I mean it. This summer, get lost.
Remember driving somewhere before the invention of GPS navigation? Before MapQuest? People would give directions over the phone, we’d dutifully copy them down (usually omitting just one key item), and we’d set off on our journey.
Somewhere around Cape May, we’d pull over at a pay phone (!) and call to find out where we went wrong. When they asked whether we made the left turn at Joe’s Diner, they suddenly remember that Joe’s Diner was torn down two years ago.
It wasn’t the most efficient way to travel, but it did have one redeeming quality: as we wandered the highways of whatever wrong turn we had made, we discovered amazing things. We discovered incredible, never-mentioned little restaurants. We discovered forests, lakes, parks, even whole towns which we never knew existed.
Think back: do you have memories like these?
Would you like to have more of them?
If you would, here’s my recipe for serendipity: On a nice, summer day, fill your gas tank and set out on one of the routes below. When you reach the turn-off point, turn off your cell phone’s navigation. Yes, I said it – turn the thing off. You can leave it on for phone calls, but don’t use it for anything related to telling you where you are. Then just drive.
Don’t drive fast; you’re not in a hurry to get anywhere. Make turns, follow small roads, and most of all, follow hand-made signs for “homemade jams” and such. Take time to get out of your car when the feeling strikes you; walk around a small town, say hello to the people you see on the street, take in the sights and eat somewhere that is not a national chain. It’s possible the food will be simply awful, but there’s also the chance that you will stumble across a “find” that you’ll be talking about for a year. (And think how much fun it will be to bring it up at a party: “Yes, we were driving through the Pine Barrens and we found this tiny restaurant…”)
The advantage of GPS is that whenever you’re done wandering, you can just fire it up and say, “Take me home.” So we have the possibility of getting-lost-but-not-really-being-lost, which is the best kind of being lost!
Here are my recommended starting points for getting lost in New Jersey. If you discover others, please let me know. I love finding new places to get lost in.
- Southern Jersey / The Pine Barrens
Take the Garden State Parkway south. Any time between Exit 80 and Exit 60, get off and head West. The Pine Barrens are the largest National Forest east of the Mississippi River – over a million acres of trees with small communities that have been there, undisturbed, for centuries.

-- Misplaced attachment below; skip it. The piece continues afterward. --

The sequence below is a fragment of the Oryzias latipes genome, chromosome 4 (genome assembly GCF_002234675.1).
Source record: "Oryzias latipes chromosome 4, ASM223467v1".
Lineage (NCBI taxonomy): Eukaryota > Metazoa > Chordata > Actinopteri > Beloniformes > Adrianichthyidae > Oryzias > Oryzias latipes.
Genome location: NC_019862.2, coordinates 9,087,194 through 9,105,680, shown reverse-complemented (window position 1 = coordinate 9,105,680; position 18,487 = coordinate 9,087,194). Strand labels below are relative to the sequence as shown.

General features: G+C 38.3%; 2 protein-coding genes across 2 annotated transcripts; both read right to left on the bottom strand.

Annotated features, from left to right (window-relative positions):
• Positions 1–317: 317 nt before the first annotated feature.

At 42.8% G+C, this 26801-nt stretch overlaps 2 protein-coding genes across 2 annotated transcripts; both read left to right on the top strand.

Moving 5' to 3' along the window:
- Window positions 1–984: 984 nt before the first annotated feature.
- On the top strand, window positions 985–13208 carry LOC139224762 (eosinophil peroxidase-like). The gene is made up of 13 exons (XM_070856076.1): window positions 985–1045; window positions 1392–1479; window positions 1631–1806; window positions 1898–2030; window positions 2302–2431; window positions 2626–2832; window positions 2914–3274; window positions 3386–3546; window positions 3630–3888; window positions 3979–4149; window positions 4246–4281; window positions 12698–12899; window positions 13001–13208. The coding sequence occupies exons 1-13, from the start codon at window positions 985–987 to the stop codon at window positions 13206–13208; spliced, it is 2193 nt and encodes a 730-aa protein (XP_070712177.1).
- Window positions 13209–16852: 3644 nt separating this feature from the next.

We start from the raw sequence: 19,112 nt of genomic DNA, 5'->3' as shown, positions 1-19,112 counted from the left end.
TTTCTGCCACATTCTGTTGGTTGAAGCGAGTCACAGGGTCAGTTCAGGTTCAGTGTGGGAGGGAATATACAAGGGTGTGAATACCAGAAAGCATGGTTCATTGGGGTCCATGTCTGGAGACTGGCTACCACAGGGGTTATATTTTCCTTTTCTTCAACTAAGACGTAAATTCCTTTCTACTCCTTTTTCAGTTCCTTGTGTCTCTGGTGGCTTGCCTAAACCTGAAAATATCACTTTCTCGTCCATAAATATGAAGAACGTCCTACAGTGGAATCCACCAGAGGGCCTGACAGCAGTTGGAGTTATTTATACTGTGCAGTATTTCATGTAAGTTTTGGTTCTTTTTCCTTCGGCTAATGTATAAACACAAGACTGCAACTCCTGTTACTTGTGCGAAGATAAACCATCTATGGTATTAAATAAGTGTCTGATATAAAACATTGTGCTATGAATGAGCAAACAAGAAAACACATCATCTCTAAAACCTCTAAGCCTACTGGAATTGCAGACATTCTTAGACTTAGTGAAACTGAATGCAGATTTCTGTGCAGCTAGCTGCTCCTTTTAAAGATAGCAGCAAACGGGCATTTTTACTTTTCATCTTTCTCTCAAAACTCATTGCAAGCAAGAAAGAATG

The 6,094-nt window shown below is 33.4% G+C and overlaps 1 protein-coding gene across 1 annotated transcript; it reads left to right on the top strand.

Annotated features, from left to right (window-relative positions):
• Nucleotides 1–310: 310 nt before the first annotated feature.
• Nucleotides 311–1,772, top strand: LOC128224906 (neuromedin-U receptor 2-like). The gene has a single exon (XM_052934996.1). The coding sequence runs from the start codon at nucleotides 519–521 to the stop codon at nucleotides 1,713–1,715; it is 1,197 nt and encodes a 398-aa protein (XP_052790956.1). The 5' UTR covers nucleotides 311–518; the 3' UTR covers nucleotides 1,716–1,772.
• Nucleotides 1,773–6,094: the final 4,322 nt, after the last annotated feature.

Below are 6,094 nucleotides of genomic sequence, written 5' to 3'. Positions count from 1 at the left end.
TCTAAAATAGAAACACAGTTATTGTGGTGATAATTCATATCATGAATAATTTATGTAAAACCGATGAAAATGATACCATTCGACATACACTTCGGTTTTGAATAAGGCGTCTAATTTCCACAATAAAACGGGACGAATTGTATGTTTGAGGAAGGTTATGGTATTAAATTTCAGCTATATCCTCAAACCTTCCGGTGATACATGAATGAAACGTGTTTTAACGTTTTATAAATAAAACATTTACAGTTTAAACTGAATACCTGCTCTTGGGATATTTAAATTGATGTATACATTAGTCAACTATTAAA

- Western Jersey / Farms, Towns and Water
Take Route 287 to Route 78 West. As soon as you get on 78, pick your exit and head either North or South. Once you get a few miles away from 78, life takes on a different feel. There are charming little towns like Alexandria, Bethlehem, Lebanon – the whole ancient Middle East without leaving New Jersey!
- Northwest Jersey / The “Mountains”
I once gave a sermon about how a trip to the Rockies altered my understanding of the word “mountain,” but for the East Coast we have some really pretty “hills” here in the Garden State. To find them, take the GSP North to Route 280 West, then follow that until it merges with Route 80. From there you can pretty much take any turnoff that leads North, but one of the best is Route 15. Once you find yourself getting into the hills, turn off anywhere and explore.
And what do you do when you encounter unexpected beauty, or unexpected kindness from those you meet? The Jewish answer is, of course, to say a blessing. When we see the beauty of nature we say, “Baruch Ata, Adonai Eloheinu, Melech ha-olam, sheh-kacha lo be-olamo” – “Blessed are You, Adonai our God, Sovereign of the Universe, whose world is filled with beauty.” And when we experience the beauty of human beings we say, ““Baruch Ata, Adonai Eloheinu, Melech ha-olam, sheh-asa li nes bamakom hazeh” – “Blessed are You, Adonai our God, for the wonder I have experienced here.” With either blessing, or with words of blessing you create yourself at that moment, you re-enact what our ancestors did on each of their wanderings: create a new, never-before-discovered, holy place.
To be clear: I’m not giving up Waze. My Type A personality likes knowing where I’m going, how I’m getting there and when I will arrive. But I have a beautiful greeting card hanging on the wall in front of me in my home office which says, “Life is not a destination, but a journey.” It’s a good thing to remember.
As I begin my 33rd year at TRT, I thank each of you for sharing this journey with me, and for inviting me to share your journeys with you. We have traveled in directions we never expected, but over and over again our journeys have led us to holy places. In that spirit, and wishing you each a wonderful summer, I repeat:
Rabbi Don Weber
© 2016, Temple Rodeph Torah